Mornings are chilly, cherries are already out of season and its dark by 8 p.m. — yes, it’s that time of year again.
Time for a sneak preview of the Southern Colorado Economic Forum, that is.
(If you thought I’d say something cliché about the “crisp feel of autumn in the air,” then you don’t read this column often enough.)
Fred Crowley, senior economist for the SCEF, provided a pre-forum insight about the local, national and international economies during the latest Entrepreneurial Corner at BiggsKofford P.C.
So, Crowley said, the recession is over — but, just because it’s over doesn’t mean there won’t be “serious, nagging issues out there for at least 12 to 18 months.”
And, of course, the National Bureau of Economic Research won’t officially declare the recession to be over until about a year from now.
“They take their time,” Crowley joked. “Well, they could wait 50 years and then they’d know for sure.”
Domestically, locally and internationally, we’ve bottomed out, he said.
“At the national level, I think we’ll find the recession ended during the third quarter of 2009.”
But now it’s time for facts, figures and other alarming statistics.
Loan loss reserves — money that banks set aside to cover loan delinquencies — are skyrocketing.
Which being interpreted means that the subprime mortgage and credit card crises are not over yet, and banks are anticipating more foreclosures and charge-offs.
Speaking of which, commercial loan charge-offs are (ahem, excuse the cliché) soaring to new heights.
Therefore, “large (not community) banks are losing money and the Federal Deposit Insurance Corp. is this close to insolvency, with the increase to $250,000 in insurance and 77 banks failing this year,” Crowley said. “As a group, banks are not lending. Individual banks may be lending, but, generally, not only are they decreasing their commercial loans, but they’re in negative territory. They’re not lending no matter what they say.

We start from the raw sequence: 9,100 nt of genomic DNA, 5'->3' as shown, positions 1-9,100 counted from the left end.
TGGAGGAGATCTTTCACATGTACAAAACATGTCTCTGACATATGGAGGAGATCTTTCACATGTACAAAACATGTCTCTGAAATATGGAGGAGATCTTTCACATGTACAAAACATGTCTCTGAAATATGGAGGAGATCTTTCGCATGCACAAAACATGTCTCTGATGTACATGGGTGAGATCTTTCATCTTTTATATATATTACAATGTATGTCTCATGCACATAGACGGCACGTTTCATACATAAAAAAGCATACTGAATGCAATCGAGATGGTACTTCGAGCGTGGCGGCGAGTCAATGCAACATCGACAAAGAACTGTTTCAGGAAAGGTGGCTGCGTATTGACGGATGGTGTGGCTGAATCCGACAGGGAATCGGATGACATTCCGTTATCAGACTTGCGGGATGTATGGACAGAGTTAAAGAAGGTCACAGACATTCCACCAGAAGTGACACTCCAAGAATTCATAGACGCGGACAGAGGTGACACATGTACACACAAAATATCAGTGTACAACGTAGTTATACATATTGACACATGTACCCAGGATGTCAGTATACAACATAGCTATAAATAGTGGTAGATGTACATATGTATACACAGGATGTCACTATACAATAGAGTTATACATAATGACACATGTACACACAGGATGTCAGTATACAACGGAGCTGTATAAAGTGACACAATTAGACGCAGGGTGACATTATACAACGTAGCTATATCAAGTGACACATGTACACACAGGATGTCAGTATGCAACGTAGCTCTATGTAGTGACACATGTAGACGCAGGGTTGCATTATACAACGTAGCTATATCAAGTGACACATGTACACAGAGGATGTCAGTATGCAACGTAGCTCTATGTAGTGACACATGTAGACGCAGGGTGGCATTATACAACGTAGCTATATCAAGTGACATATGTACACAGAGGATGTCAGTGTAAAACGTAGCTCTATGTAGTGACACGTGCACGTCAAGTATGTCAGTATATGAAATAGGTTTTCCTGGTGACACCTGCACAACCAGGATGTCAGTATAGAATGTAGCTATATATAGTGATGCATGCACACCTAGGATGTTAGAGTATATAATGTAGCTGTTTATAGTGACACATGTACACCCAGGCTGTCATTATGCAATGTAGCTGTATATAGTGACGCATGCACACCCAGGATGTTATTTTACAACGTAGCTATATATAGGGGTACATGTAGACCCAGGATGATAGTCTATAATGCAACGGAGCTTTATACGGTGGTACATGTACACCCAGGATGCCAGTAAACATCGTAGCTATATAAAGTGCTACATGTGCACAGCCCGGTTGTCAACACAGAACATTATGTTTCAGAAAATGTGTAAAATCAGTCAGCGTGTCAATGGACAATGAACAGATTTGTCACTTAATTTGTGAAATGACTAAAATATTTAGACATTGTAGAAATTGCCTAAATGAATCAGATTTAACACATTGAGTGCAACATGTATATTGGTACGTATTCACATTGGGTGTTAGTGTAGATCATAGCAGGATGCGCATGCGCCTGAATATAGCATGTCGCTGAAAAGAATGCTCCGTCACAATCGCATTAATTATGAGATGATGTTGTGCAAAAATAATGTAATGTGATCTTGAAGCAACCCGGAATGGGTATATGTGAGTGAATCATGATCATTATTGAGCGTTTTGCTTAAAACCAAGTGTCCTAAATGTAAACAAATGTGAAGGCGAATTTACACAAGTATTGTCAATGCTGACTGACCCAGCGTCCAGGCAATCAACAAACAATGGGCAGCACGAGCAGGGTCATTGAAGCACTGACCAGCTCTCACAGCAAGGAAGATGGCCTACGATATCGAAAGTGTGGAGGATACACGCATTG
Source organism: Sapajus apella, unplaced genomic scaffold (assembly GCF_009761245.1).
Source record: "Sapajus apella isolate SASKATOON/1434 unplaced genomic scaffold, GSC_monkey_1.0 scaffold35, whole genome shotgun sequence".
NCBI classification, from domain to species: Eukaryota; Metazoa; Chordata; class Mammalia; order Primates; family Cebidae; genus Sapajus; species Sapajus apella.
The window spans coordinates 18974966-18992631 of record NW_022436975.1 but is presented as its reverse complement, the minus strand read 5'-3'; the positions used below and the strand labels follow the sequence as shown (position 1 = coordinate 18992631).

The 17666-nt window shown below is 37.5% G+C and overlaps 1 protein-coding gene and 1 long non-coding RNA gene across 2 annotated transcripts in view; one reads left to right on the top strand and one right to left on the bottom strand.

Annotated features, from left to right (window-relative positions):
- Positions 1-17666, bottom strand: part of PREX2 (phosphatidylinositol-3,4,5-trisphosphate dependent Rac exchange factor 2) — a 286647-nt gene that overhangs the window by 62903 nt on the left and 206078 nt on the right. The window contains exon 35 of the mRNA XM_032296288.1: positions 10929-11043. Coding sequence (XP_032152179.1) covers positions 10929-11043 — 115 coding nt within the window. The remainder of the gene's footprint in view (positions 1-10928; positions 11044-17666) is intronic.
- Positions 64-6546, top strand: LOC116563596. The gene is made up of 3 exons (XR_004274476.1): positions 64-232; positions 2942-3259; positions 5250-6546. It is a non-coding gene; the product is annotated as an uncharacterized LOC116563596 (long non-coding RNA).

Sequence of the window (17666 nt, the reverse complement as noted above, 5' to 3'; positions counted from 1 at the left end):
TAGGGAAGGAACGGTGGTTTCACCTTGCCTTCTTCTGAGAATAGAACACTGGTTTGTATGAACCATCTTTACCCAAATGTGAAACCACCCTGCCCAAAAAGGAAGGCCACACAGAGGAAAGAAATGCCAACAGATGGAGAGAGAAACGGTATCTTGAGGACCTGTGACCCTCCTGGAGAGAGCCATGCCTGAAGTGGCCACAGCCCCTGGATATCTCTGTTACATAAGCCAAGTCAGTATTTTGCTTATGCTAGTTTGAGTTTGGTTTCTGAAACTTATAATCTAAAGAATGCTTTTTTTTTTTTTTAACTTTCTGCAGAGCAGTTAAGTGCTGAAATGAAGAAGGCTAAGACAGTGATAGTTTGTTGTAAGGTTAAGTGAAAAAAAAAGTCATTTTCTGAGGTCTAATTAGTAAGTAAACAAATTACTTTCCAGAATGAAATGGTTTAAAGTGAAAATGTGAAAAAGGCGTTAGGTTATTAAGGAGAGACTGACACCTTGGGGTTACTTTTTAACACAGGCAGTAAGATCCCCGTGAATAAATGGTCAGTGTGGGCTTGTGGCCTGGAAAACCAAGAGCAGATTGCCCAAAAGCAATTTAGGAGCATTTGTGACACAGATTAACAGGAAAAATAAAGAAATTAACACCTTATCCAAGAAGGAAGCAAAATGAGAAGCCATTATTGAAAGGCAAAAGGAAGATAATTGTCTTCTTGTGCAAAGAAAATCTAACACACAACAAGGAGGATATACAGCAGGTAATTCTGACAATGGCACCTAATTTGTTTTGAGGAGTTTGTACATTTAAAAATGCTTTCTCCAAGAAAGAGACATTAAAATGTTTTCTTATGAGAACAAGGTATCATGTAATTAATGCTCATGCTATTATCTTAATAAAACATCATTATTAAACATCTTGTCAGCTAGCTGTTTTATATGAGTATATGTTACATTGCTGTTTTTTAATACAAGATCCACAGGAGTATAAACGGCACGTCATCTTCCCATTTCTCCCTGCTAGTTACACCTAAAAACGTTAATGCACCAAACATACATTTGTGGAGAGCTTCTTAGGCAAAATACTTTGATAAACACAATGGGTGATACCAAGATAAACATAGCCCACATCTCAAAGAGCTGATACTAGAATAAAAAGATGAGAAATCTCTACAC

“Banks say we’ve already turned down the consumers for loans — so you business owners don’t need loans because the consumers aren’t coming in to buy anything anyway,” he said, much to the audience’s amusement.
Virtually every business sector is being denied loans, although some individual businesses are able to obtain loans if they have incredible balance sheets — “ but not without having a wisdom tooth pulled along the way.”
Net loan losses — “the loans that went bad as a percentage of all loans” — are higher than they were during 1991. And the more money banks and financial institutions have to “put aside to cover bad loans, the less there is to loan,” Crowley said.
Perhaps some good news is in order.
The four-week moving average of initial claims for unemployment insurance is substantially down. And the Purchasing Managers Index Composite Index has increased, so buyers in the industry are “feeling a whole lot less pessimistic than they were several months ago.”
And manufacturers’ new orders for durable goods are starting to uptick, which pleases Crowley more than the measure of industrial orders — because “it tends to be more of a leading indicator” of economic recovery.
Hmm … seems that’s a statistic nearly everyone can applaud.
The personal savings rate “tends to increase during a recession,” and true to form it has. “Savings numbers are suggesting that you have to save to spend,” he said.
Meaning, “an incredible down payment capacity — for cars, fridges, hot water heaters, etc. — has been built into the system over the past year.”
As for El Paso County, home prices did drop, “but demand is improving, and people are actually now being able to sell their homes. And — that happened before all the troops arrived,” Crowley said. “We might be looking at 1,500 to 2,000 housing unit demands from the 3,500 new troops still to arrive. About 60 percent of troops buy homes when they relocate — however this takes 12 to 18 months.”
(If that seems like an economic eternity, there is an immediate impact when new troops arrive.)
“Retail is an overnight increase,” he said.
Then Crowley was so bold — as he is wont to be — as to declare precisely on which day the local recession ended: “March 15, for lack of a better date.” He hastily corrected himself, lapsing into an Irish accent — “No, it was March 17, St. Patty’s Day.”
After gleefully abiding Crowley’s quirky brand of humor during the presentation, attendees were treated to the requisite annual photos of recent ventures to Yellowstone National Park. He’s not a bad photographer for an economist.
Snapshots included an osprey in flight with a fish in its claws, grizzlies foraging for huckleberries and a stunning close-up of a bald eagle.
Nice work, Fred.
Rebecca Tonn covers banking and finance for the Colorado Springs Business Journal.